The top foreign films you may have missed

The digital revolution is far reaching, from games on our mobiles, spanning addictive match 3s to potentially lucrative casino games, to the eternal entertainment fountain of films and TV shows that is Netflix. Such services can turn our living rooms into home cinemas with a massive range of movies that may not have featured at the local cinema, from Indie flicks to foreign gems. If you’re tiring of the stereotypical Hollywood fare then why not check out some of these original, foreign movies which are far from the mainstream.

hqdefaultHeadhunters – Norway

The Scandinavian nations have given us many startlingly original crime thrillers, but Jo Nesbø’s Headhunters manages to deliver a perfect blend of action, comedy and drama. Released in 2011, the movie quickly became the highest-grossing Norwegian film of all-time thanks to a riveting script that saw an art thief running for his life as his victim hunts him down.

With many memorable moments from the horrendous Tarantino-esque toilet scene to the darkly funny dog-impaled-on-a-tractor set-piece, it earned phenomenal reviews and quickly set its star Aksel Hennie on his way to Hollywood with a recent appearance in The Martian.

AndyLau2005God of Gamblers – China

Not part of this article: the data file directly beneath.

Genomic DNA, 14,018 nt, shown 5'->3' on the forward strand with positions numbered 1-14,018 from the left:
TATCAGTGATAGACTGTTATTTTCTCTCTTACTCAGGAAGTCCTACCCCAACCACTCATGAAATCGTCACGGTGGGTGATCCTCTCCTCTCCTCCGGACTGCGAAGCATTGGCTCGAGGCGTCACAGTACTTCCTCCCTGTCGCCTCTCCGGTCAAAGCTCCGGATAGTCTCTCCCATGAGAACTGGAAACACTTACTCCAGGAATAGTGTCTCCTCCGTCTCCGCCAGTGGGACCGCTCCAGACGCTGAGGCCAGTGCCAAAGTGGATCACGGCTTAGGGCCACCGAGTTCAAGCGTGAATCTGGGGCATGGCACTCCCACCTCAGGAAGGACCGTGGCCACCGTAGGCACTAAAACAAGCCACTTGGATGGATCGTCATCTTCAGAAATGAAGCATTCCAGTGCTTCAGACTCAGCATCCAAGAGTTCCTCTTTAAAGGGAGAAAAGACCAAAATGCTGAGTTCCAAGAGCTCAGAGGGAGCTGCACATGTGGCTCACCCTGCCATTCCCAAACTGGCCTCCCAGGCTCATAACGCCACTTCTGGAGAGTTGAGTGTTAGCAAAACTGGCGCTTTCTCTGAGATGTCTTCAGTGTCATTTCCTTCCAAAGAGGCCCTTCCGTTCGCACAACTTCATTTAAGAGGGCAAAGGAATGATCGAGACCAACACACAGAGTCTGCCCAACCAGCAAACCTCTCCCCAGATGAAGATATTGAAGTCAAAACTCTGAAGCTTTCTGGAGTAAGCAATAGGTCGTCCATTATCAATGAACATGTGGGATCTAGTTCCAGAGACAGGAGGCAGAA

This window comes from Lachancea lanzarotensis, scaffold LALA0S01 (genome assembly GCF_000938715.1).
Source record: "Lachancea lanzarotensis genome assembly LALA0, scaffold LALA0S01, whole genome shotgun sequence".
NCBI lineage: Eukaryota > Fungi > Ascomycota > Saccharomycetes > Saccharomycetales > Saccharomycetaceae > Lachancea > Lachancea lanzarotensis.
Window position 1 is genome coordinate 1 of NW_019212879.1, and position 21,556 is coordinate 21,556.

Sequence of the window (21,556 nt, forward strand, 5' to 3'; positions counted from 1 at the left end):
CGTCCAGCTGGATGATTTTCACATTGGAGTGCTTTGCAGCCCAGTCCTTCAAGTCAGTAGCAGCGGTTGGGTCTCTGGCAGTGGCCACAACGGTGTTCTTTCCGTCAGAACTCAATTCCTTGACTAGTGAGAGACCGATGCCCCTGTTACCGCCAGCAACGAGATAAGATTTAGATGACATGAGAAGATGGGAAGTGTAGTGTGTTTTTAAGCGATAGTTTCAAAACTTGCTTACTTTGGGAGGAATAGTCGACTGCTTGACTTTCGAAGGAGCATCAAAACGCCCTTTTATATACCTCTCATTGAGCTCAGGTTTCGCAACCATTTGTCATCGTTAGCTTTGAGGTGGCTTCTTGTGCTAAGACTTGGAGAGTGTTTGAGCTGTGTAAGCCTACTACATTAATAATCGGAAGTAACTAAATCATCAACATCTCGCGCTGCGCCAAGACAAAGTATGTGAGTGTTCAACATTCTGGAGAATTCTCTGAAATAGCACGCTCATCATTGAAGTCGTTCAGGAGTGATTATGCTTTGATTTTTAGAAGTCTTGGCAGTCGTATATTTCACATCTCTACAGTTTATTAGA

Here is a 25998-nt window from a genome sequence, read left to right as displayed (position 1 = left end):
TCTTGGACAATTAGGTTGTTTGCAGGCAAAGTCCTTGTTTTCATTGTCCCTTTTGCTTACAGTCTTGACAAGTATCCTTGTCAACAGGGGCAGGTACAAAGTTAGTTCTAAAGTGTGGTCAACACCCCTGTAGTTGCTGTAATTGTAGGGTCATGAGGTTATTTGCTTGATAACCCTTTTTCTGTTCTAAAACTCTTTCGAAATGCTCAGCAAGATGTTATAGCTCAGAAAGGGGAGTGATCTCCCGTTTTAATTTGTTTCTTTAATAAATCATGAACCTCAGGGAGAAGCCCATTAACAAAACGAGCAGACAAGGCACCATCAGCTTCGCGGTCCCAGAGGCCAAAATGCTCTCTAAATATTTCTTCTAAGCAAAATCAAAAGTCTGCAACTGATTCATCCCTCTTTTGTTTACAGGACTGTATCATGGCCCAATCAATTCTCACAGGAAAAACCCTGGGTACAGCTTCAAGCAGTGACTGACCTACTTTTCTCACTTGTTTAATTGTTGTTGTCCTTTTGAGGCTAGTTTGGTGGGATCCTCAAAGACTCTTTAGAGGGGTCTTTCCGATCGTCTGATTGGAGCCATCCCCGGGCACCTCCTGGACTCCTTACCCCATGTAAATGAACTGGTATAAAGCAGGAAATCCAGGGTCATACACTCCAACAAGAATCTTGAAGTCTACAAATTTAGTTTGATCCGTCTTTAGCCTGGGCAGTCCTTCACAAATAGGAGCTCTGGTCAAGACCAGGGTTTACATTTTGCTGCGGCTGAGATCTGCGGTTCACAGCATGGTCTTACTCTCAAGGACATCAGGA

One of the more surprising niche genres that can definitely provide for more than a few days’ entertainment is exploring the range of Chinese gambling movies. And one of the best of these is 1989’s God of Gamblers that saw Chow Yun-Fat starring as a gifted gambler who runs into trouble in the gambling houses of Tokyo.

Not only did it show the great potential of Hong Kong as a film-making centre of the world, but it also revealed just how much excitement a game of poker can bring. For those wishing to try their luck in a much safer environment, then Betway’s range of online casino games can provide all of the massive winnings and thrilling gameplay of God of Gamblers, but without the risk of being run down by a gang of Japanese assassins!

16258864662_7f8523c04eIda – Poland

And then should you wish to repent for all of the gaming fun, then there are few films as beautifully spiritual as Pawel Pawlikowski’s 2013 masterpiece Ida. This wonderfully-shot black and white movie follows a nun as she momentarily leaves the convent to consider a life in the strange and tempting world of everyday life.

The film managed to touch upon a range of themes running through Polish society with a surprising degree of sensitivity. And with Ida still providing a great deal of controversy in Poland, it serves as a welcome reminder as to how powerful the modern movie can be.

So whether you’re interested in seeing fun and fearless Chinese films focusing on casino games, or want to explore some gritty violence in the Norwegian wilderness, there’s certainly a lot more out than the the endless array of comic-book movie sequels.

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